Rehov: Well, lately, I discovered thousands of anti-American and anti-Israeli clips on Youtbe and other sites. Very often, they are montages. It is so easy to use images to say exactly the opposite of what those images really mean. The Arab propaganda on the internet is huge. I had no idea. You have millions of people, including left-wing pro-Arabs, who spend hours building this destructive machine. The Muslims don’t hesitate using gruesome images to shock.

Unfortunately, in any war, those images exist. Children are being killed. Houses are being destroyed. People suffer. Hospitals become crowded. It becomes easy to shock and Arab propagandists are experts in using their own casualties to acquire sympathy from the western world, or to provoke anger in their own population. Unfortunately, it works. When you see a poor child who has lost a limb, or a dead person covered with blood, you don’t think: "Well, this is unfortunate, but this is collateral damage, because Israeli soldiers try to be careful, and they have strict orders. But what can they do when Hamas terrorists hide behind their own civilians and take women and children as human shields?" People don’t think that way when they are shocked.

They see a dead child, and accuse instinctively the soldier on the other side. Most people don’t know that, in many cases, terrorists in Hamas and Hezbollah deliberately kill their own when they know a camera crew is in the neighbourhood. I know it as a fact, because, once in the West Bank, my own Palestinian cameraman asked me if I was interested in an "organized casualty," since nothing interesting had really happened on that day. Of course, the cameraman thought that I was on the Palestinian side. After all, I was French.

But, back to Youtube, I own hundreds of hours of dailies that very few people have seen. Each time I make a film, I throw away 90% of my material, like all filmmakers do. Being tired of watching propaganda in poor quality all the time, I went ahead uploading my own little clips, especially made for the net (in addition to a few trailers and promo-reels). You can find them easily by going to my internet site, and then click on the Youtube icon, which will take you straight to all those clips.

FP: One of your especially powerful clips is How to Make a Hamas Hero. Some viewers have complained about the humorist touch of this clip. Tell us why you did it with humor.

Rehov: First of all, it doesn’t matter how dangerous and evil Hamas is; their organization, when it comes down to it, is a despicable joke. They started a war. They brought misery and demolition to themselves, to their people. They faced a very civilized enemy, who tried to minimize collateral damages. They would have been crushed, exterminated, had they faced the Russian, Chinese, or even Jordanian army. Instead, Israel demolished most of their infrastructures, and stopped the war when it decided to. And we had to watch those obscurantist losers, parading down the rubbles of Gaza and claiming victory. That reminded me of Saddam Hussein’s spokesperson who was still claiming an Iraqi major victory while the US troops had already taken all of Baghdad, including Saddam’s palace. This is pathetic.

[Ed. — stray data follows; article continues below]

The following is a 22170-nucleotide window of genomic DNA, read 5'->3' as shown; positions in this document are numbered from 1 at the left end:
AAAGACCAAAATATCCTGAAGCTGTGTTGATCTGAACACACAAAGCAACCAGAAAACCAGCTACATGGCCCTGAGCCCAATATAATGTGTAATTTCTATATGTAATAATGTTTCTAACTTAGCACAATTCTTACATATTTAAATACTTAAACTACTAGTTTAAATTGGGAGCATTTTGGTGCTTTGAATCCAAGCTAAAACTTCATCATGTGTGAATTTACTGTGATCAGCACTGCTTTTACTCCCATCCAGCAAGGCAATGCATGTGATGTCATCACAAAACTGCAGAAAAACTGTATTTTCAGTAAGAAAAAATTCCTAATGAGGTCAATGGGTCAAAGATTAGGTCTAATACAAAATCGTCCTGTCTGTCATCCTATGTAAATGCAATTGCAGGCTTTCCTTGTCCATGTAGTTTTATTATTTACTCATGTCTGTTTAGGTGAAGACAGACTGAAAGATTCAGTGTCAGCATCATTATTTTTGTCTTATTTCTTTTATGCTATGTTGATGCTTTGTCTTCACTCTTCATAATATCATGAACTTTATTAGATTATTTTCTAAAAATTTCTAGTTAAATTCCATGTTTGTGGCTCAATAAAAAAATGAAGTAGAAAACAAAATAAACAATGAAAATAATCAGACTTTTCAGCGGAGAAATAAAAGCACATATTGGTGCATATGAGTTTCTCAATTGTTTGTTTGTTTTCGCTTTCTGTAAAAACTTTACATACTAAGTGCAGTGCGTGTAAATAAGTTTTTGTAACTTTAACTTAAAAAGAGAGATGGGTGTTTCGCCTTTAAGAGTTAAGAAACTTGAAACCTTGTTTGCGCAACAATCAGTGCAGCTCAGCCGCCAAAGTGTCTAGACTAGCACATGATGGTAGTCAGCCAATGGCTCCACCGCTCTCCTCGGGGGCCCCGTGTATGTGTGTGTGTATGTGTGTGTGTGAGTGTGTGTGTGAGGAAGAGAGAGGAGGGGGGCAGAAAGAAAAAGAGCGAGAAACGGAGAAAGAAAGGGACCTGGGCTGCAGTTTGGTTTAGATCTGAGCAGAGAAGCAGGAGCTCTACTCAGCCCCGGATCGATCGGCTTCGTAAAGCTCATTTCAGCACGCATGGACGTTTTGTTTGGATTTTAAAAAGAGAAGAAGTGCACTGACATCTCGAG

I was inspired by Mel Brook’s The Producers and Charlie Chaplin’s The Dictator. People want to laugh. It is healthy. What better way than to use the techniques of comedy to expose evil?

FP: You also used a different technique to expose our antiwar liberals, who claim that our own soldiers behave like monsters.

Rehov: As you know, I spent almost a month in Baghdad and Dura, embedded with the 4/1 US cavalry. I heard the soldiers talk, I saw how they behaved, but, mostly, I saw how much loved they were by the local population. In most places, the US soldiers are considered as heroes. They are welcome, acclaimed. They truly are considered as an army of liberation.

Of course, you always have bad guys, everywhere. And I am sure that some US soldiers have behaved very poorly during the war, and with the local population. Let us say 3 to 5%? This is already is a lot. Unfortunately, the 3 to 5% of unforgivable behaviour is the only thing of interest to the media. So, I made this little clip, to shock and make people think. It is very short, but it says it all.

FP: Pierre Rehov, thank you for joining us today.

Rehov: My pleasure.

Jamie Glazov



Mis en ligne le 11 février 2009, par M. Macina, sur le site

Jamie Glazov is Frontpage Magazine’s managing editor. He holds a Ph.D. in History with a specialty in U.S. and Canadian foreign policy. He edited and wrote the introduction to David Horowitz’s Left Illusions. He is also the co-editor (with David Horowitz) of The Hate America Left and the author of Canadian Policy Toward Khrushchev’s Soviet Union (McGill-Queens University Press, 2002) and 15 Tips on How to be a Good Leftist. To see his previous symposiums, interviews and articles Click Here. Email him at